So that's my answer to a lot of questions: "Why not throw out Combat Refresh and do <X>", "Why not abandon the two-skill design and do <Y>", "How about if <Z> became the focus of Necromancy instead of the pets, since the pets suck?" Those ideas are sexy and exciting but they will need just as much iterative revising as what's in the game now. I'm iterating on these existing systems because I think I can make them work well with more iteration. If something just REALLY doesn't work, then of course I'll abandon it. But right now, this is the part of the game's development where I have to just grind out iterative improvements.

That's not to say I don't like reading new design suggestions! I can often take parts of those and apply them to existing designs, or use them when I make the next new skill or ability. (There are several more entire combat skills to add, along with a bunch of variant skills... but I'd like to get the existing ones working better before adding even more data to my gigantic spreadsheets.)

 

Playstyle choices: The idea behind this complaint seems to be that players liked focusing on just one skill, and by removing that option, I'm removing choices. But that's not true. The number of choices is exactly the same, actually. Right now, you could say "I want to focus all my gear on Archery", OR you can say "I'll focus on both Sword and Archery". That's two choices... but one is dramatically weaker than the other. After this update, both options are still open to you. If you want to focus only on Archery, go right ahead. Use only Archery and Generic treasure effects. You will probably be weaker than somebody who focuses on two skills and does a good job synergizing their gear... but so what? One of the two possibilities was already weaker. I just changed which is which. And I did that because I know that two-skill builds will hold players' attention a lot longer than single-skill builds.

Most players will gravitate to gameplay styles that are easiest. (That's just human nature: smart people find the path of least resistance to getting what they want, whether it be in a game or in real life.) In fact, in an MMO, this is often a very big problem because even players that want to try weird ideas often feel "obligated" to follow the easiest path due to peer pressure. If your friends are all using a build that's vastly better than your build, you'll feel pressure to change toward their builds, even if you were having fun with your slower build. And there's no way to avoid that pressure -- I can't make all play styles equally easy and equally powerful. Instead, my job as a game designer is to make sure that the "easy" path is the one I think is most fun, in the long term. Speaking of which...

 

On making the game "less fun": This concern is sort of similar to the last one, but it's a little meatier. The idea here is that it's fun to be able to kill monsters with just a few button presses, so my push for longer combats with more combat-actions makes the game less fun. And that is ... true. For a little while. But not for thousands of hours of gameplay.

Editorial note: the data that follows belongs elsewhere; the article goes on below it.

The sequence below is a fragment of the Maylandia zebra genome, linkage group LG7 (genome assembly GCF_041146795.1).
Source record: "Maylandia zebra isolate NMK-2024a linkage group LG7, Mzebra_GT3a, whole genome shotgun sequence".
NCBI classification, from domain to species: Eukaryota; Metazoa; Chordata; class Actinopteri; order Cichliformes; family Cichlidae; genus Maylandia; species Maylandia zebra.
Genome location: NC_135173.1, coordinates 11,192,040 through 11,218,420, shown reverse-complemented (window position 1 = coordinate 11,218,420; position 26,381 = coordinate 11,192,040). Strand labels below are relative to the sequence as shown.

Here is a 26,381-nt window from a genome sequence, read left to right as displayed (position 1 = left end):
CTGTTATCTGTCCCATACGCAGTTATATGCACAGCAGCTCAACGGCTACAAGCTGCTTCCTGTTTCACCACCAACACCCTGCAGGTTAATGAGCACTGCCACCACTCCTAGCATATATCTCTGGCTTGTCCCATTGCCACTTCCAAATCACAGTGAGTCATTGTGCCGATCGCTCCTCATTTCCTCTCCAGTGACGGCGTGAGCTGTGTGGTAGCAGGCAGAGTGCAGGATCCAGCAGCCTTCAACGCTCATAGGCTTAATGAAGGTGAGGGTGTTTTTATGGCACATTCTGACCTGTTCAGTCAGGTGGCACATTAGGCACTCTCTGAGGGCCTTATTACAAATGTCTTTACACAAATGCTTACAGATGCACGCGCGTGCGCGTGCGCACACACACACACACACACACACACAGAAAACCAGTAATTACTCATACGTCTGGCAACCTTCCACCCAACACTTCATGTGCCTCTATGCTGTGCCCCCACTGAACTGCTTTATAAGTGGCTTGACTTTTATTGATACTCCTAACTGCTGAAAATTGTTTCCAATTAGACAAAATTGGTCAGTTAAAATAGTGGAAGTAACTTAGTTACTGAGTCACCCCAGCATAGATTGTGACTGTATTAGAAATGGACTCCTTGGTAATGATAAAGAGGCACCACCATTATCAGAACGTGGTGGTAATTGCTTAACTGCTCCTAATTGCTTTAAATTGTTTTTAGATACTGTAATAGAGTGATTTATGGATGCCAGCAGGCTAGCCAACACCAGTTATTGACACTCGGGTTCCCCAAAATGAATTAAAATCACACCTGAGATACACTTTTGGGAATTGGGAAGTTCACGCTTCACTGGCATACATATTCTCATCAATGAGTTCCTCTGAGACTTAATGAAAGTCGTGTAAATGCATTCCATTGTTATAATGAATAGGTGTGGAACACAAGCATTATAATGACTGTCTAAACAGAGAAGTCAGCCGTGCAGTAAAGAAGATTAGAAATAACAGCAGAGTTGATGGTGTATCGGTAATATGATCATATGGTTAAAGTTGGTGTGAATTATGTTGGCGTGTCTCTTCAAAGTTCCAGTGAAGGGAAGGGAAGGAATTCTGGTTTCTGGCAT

This is a problem that ARPGs run into all the time. It's their Achilles' heel, actually... they start out incredibly fun, but they get boring too quickly. Hmm, how can I talk about this without badmouthing a fellow MMO team? Ah, I know. Did you ever play Kingdoms of Amalur? It's a really fun single-player game, but if they'd managed to turn that combat into an MMO, it would have been a flop. I was bored after "just" 70 or 80 hours. I'd seen all the iterations they could come up with, and there wasn't a lot more they could do with the combat except make the numbers get higher. There was nothing left to think about after I'd mastered the action parts, so I got bored.

I didn't feel ripped off... eighty hours of gameplay is a lot of fun for a single-player game. But MMO play-time is often measured in four-digit numbers... or five-digit numbers for long-running games! The core gameplay has to stand the test of time. It's my job as a designer to get this right, or my game simply will not survive for years to come.

So yes, for a short game, short combats are more fun. But that gets less true the longer the game is supposed to last.

This isn't the first time I've had to reduce short-term fun for long-term viability. For instance, there used to be no global cooldown timer and animations could be interrupted, so you could spam all your abilities instantly, interrupting the combat animations to just blast out all your attacks within a few seconds. That was actually really fun at first, but it couldn't stand the test of time. Since monsters only lived for a few seconds, they had to hit VERY hard in order to pose any danger. That meant combat was very lethal. A surprise addition was very hard to deal with. Combat was either very easy or very frustrating, and I couldn't get a middle ground. After iterating a while, I declared it a dead-end and added a traditional global cooldown timer, like most MMOs have. (It's 1.3 seconds if you're wondering. That's a little faster than the average MMO, but in the same ballpark.)

Another example of "removing fun" is that I'm eventually going to remove the ability to run really fast during combat. It's a lot of fun to outmaneuver monsters, racing past them, shooting them in the ass as they desperately try to regroup, then doing the same thing again and again. But it's not sustainable for thousands of hours of gameplay. I can add trick monsters, like ones that stun at long range, but a trick monster is a special case. Special cases can't be the core of gameplay.

 

Play-tester burnout: In the past, a few play-testers have quit each time I make big changes like this, because they're nerfs. That's always a danger when you nerf something: players feel personally slighted, like you just shat on their ice cream cone. They are now having less fun, and they don't have to take that kinda shit from a game, so they go play something else. Nerfing something after a game launches is a very hard call. Sometimes you really need to do it, but you agonize over it, because who wants to lose players?